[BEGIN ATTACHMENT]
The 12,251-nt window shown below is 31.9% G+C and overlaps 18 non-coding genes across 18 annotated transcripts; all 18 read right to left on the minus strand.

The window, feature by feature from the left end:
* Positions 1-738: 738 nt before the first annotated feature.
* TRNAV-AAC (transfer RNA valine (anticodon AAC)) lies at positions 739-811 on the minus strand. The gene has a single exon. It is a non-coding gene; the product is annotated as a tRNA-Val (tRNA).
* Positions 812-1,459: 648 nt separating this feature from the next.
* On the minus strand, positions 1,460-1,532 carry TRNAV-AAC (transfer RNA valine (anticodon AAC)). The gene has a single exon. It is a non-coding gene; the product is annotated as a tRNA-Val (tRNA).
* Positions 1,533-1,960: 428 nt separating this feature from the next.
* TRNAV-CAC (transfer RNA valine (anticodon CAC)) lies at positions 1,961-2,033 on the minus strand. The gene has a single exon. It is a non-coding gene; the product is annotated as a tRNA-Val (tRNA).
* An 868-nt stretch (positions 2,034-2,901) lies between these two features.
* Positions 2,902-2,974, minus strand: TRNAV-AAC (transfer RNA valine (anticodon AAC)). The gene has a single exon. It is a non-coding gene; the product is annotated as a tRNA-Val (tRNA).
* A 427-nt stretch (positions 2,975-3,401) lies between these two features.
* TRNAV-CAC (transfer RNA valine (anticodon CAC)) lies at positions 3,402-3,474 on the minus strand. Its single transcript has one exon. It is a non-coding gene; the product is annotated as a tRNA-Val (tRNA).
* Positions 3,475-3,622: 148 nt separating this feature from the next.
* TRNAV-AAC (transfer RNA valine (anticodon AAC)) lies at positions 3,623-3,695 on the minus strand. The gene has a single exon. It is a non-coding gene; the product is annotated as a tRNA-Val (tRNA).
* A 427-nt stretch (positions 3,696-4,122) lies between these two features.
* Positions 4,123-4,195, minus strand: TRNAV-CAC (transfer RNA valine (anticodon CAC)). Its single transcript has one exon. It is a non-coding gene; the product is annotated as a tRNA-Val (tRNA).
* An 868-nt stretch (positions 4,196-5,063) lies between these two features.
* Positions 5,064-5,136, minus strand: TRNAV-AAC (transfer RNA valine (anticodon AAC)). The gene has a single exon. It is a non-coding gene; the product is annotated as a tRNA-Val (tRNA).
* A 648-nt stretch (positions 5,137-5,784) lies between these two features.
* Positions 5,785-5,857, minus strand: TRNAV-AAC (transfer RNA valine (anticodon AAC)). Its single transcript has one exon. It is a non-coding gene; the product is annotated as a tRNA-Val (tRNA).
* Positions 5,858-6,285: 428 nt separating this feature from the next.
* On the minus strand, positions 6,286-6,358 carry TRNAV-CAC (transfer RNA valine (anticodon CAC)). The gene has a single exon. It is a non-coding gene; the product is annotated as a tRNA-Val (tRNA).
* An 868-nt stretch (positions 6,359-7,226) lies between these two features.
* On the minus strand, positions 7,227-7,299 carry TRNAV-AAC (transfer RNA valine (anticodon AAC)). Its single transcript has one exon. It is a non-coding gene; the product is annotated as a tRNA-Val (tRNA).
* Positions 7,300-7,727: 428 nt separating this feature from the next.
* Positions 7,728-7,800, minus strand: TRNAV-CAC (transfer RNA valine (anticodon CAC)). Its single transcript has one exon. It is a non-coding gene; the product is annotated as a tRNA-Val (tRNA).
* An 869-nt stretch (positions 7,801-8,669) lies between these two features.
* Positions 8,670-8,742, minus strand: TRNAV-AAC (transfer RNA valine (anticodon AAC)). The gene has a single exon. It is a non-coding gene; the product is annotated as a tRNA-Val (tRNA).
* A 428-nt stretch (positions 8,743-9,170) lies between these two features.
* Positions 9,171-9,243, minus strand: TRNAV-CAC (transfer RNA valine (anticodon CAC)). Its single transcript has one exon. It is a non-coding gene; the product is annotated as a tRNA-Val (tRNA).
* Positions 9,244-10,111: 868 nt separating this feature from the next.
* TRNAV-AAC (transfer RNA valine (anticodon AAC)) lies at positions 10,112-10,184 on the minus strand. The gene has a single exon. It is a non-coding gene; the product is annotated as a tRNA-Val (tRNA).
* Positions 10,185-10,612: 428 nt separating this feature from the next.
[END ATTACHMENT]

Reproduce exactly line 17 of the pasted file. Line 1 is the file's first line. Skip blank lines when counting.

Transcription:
* An 868-nt stretch (positions 4,196-5,063) lies between these two features.